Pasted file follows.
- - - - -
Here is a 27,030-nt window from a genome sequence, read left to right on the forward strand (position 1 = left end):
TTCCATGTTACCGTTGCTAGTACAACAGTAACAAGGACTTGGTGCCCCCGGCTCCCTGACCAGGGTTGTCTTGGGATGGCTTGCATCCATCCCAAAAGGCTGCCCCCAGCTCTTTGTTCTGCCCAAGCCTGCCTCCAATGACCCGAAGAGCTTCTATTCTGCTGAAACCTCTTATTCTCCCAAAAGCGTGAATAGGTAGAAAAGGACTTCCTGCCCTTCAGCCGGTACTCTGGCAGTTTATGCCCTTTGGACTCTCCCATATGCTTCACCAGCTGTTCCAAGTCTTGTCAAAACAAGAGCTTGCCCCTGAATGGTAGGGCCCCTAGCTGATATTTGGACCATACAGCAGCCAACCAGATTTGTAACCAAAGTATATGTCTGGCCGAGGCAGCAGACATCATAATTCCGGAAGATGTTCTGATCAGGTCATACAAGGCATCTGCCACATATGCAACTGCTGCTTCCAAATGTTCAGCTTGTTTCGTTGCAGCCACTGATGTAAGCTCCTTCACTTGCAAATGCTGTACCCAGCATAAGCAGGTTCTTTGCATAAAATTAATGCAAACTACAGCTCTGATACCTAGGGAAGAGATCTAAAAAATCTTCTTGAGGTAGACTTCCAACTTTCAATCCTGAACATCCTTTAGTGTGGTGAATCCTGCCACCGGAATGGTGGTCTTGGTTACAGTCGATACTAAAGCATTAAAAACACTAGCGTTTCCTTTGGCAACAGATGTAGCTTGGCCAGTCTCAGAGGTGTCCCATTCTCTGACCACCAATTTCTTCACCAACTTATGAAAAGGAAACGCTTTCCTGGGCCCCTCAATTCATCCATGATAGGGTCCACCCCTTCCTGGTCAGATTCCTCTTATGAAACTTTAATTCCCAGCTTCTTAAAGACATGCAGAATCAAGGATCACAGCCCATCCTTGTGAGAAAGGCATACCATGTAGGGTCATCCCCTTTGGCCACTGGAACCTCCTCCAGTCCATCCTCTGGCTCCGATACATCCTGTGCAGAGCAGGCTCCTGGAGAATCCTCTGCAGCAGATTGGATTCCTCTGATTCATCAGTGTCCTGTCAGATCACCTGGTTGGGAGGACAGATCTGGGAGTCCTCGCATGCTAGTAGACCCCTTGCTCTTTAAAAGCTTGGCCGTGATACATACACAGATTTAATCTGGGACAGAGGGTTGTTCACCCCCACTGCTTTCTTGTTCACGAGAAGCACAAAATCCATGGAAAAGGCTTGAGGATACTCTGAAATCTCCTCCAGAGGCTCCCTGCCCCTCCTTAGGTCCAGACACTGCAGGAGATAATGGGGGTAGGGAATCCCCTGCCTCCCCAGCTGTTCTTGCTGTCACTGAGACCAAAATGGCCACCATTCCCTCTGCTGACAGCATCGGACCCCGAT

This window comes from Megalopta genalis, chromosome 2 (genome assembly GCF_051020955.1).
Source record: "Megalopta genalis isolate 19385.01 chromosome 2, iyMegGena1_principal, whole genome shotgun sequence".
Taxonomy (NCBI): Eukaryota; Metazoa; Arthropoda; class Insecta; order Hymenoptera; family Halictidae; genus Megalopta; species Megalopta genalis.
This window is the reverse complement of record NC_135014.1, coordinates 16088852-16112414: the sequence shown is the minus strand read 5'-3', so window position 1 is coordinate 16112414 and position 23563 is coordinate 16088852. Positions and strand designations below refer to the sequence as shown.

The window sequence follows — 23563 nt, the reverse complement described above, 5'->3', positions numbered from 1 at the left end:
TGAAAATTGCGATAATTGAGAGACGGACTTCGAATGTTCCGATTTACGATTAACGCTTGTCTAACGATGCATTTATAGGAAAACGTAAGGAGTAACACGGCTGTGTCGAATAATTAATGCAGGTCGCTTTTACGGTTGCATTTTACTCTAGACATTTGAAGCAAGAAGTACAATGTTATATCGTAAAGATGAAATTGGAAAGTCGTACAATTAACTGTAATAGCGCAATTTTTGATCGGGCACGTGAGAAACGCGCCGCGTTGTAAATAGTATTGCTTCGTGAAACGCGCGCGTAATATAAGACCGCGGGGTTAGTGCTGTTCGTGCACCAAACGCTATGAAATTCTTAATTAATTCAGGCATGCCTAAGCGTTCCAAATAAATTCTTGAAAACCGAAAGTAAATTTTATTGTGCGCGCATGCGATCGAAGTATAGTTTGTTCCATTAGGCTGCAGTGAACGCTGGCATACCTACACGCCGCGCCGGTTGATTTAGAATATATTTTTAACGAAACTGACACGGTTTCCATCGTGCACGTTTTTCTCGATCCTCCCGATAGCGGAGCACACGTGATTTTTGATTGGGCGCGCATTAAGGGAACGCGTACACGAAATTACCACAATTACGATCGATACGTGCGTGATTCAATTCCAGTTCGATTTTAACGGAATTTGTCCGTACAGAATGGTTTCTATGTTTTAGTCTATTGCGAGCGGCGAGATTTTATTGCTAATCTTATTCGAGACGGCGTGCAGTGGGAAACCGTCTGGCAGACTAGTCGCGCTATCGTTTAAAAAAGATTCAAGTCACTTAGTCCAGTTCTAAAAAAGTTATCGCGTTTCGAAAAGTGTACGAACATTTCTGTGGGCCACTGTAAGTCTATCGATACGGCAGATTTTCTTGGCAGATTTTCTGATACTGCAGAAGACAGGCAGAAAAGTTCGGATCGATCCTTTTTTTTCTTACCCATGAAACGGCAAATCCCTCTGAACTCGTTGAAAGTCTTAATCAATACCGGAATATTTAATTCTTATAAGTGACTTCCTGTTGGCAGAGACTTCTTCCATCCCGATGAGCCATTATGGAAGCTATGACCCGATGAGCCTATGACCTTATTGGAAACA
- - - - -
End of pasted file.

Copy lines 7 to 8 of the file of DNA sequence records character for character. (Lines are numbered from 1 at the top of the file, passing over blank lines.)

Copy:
The window sequence follows — 23563 nt, the reverse complement described above, 5'->3', positions numbered from 1 at the left end:
TGAAAATTGCGATAATTGAGAGACGGACTTCGAATGTTCCGATTTACGATTAACGCTTGTCTAACGATGCATTTATAGGAAAACGTAAGGAGTAACACGGCTGTGTCGAATAATTAATGCAGGTCGCTTTTACGGTTGCATTTTACTCTAGACATTTGAAGCAAGAAGTACAATGTTATATCGTAAAGATGAAATTGGAAAGTCGTACAATTAACTGTAATAGCGCAATTTTTGATCGGGCACGTGAGAAACGCGCCGCGTTGTAAATAGTATTGCTTCGTGAAACGCGCGCGTAATATAAGACCGCGGGGTTAGTGCTGTTCGTGCACCAAACGCTATGAAATTCTTAATTAATTCAGGCATGCCTAAGCGTTCCAAATAAATTCTTGAAAACCGAAAGTAAATTTTATTGTGCGCGCATGCGATCGAAGTATAGTTTGTTCCATTAGGCTGCAGTGAACGCTGGCATACCTACACGCCGCGCCGGTTGATTTAGAATATATTTTTAACGAAACTGACACGGTTTCCATCGTGCACGTTTTTCTCGATCCTCCCGATAGCGGAGCACACGTGATTTTTGATTGGGCGCGCATTAAGGGAACGCGTACACGAAATTACCACAATTACGATCGATACGTGCGTGATTCAATTCCAGTTCGATTTTAACGGAATTTGTCCGTACAGAATGGTTTCTATGTTTTAGTCTATTGCGAGCGGCGAGATTTTATTGCTAATCTTATTCGAGACGGCGTGCAGTGGGAAACCGTCTGGCAGACTAGTCGCGCTATCGTTTAAAAAAGATTCAAGTCACTTAGTCCAGTTCTAAAAAAGTTATCGCGTTTCGAAAAGTGTACGAACATTTCTGTGGGCCACTGTAAGTCTATCGATACGGCAGATTTTCTTGGCAGATTTTCTGATACTGCAGAAGACAGGCAGAAAAGTTCGGATCGATCCTTTTTTTTCTTACCCATGAAACGGCAAATCCCTCTGAACTCGTTGAAAGTCTTAATCAATACCGGAATATTTAATTCTTATAAGTGACTTCCTGTTGGCAGAGACTTCTTCCATCCCGATGAGCCATTATGGAAGCTATGACCCGATGAGCCTATGACCTTATTGGAAACA